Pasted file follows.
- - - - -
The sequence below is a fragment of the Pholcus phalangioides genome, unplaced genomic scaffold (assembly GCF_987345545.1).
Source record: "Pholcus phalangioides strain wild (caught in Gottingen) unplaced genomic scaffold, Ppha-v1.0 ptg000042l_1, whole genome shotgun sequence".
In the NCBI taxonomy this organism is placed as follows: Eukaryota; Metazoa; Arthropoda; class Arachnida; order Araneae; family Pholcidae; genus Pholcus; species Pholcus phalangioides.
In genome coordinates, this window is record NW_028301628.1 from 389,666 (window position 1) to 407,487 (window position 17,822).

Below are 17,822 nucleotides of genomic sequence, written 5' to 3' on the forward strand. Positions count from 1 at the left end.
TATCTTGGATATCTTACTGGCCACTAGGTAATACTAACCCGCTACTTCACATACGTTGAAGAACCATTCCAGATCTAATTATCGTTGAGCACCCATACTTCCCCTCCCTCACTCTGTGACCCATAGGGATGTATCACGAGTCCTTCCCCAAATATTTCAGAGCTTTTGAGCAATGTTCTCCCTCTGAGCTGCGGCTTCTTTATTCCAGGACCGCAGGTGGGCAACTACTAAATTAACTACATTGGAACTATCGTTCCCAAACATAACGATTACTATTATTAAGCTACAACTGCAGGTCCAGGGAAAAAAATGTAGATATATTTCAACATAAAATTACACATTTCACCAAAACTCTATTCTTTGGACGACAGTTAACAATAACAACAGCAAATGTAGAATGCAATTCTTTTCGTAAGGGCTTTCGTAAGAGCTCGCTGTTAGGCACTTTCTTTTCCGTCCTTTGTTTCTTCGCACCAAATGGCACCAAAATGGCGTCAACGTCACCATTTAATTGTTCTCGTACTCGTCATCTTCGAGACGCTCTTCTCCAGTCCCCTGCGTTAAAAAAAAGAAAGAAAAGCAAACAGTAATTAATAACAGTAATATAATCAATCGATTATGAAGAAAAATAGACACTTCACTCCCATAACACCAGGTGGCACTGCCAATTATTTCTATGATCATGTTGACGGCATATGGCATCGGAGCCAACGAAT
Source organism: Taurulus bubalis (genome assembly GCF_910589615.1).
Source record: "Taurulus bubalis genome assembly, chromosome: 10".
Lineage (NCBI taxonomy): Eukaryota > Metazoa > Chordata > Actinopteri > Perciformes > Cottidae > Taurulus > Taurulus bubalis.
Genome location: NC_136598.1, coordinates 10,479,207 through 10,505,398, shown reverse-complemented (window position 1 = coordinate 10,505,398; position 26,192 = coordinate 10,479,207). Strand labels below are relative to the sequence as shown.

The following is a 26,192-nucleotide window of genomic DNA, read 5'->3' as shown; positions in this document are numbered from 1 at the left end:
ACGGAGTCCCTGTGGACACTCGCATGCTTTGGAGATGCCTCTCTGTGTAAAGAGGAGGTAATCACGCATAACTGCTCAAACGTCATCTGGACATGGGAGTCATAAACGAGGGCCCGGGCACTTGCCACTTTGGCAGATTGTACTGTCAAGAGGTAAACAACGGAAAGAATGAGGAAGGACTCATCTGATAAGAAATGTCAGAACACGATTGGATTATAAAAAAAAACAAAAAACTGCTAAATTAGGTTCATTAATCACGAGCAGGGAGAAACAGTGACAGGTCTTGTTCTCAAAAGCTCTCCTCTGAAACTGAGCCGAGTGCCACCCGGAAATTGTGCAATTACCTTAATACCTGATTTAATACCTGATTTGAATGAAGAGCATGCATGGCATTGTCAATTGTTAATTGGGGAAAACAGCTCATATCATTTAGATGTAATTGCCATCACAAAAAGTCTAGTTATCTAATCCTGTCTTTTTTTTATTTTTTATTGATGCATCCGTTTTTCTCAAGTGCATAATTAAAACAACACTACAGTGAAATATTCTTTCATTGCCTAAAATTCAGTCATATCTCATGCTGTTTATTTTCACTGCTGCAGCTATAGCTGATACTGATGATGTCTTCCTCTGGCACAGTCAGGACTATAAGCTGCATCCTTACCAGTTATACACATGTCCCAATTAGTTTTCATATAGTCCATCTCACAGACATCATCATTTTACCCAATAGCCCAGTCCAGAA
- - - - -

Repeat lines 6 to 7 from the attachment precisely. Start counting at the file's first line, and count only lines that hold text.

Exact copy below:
TATCTTGGATATCTTACTGGCCACTAGGTAATACTAACCCGCTACTTCACATACGTTGAAGAACCATTCCAGATCTAATTATCGTTGAGCACCCATACTTCCCCTCCCTCACTCTGTGACCCATAGGGATGTATCACGAGTCCTTCCCCAAATATTTCAGAGCTTTTGAGCAATGTTCTCCCTCTGAGCTGCGGCTTCTTTATTCCAGGACCGCAGGTGGGCAACTACTAAATTAACTACATTGGAACTATCGTTCCCAAACATAACGATTACTATTATTAAGCTACAACTGCAGGTCCAGGGAAAAAAATGTAGATATATTTCAACATAAAATTACACATTTCACCAAAACTCTATTCTTTGGACGACAGTTAACAATAACAACAGCAAATGTAGAATGCAATTCTTTTCGTAAGGGCTTTCGTAAGAGCTCGCTGTTAGGCACTTTCTTTTCCGTCCTTTGTTTCTTCGCACCAAATGGCACCAAAATGGCGTCAACGTCACCATTTAATTGTTCTCGTACTCGTCATCTTCGAGACGCTCTTCTCCAGTCCCCTGCGTTAAAAAAAAGAAAGAAAAGCAAACAGTAATTAATAACAGTAATATAATCAATCGATTATGAAGAAAAATAGACACTTCACTCCCATAACACCAGGTGGCACTGCCAATTATTTCTATGATCATGTTGACGGCATATGGCATCGGAGCCAACGAAT
Source organism: Taurulus bubalis (genome assembly GCF_910589615.1).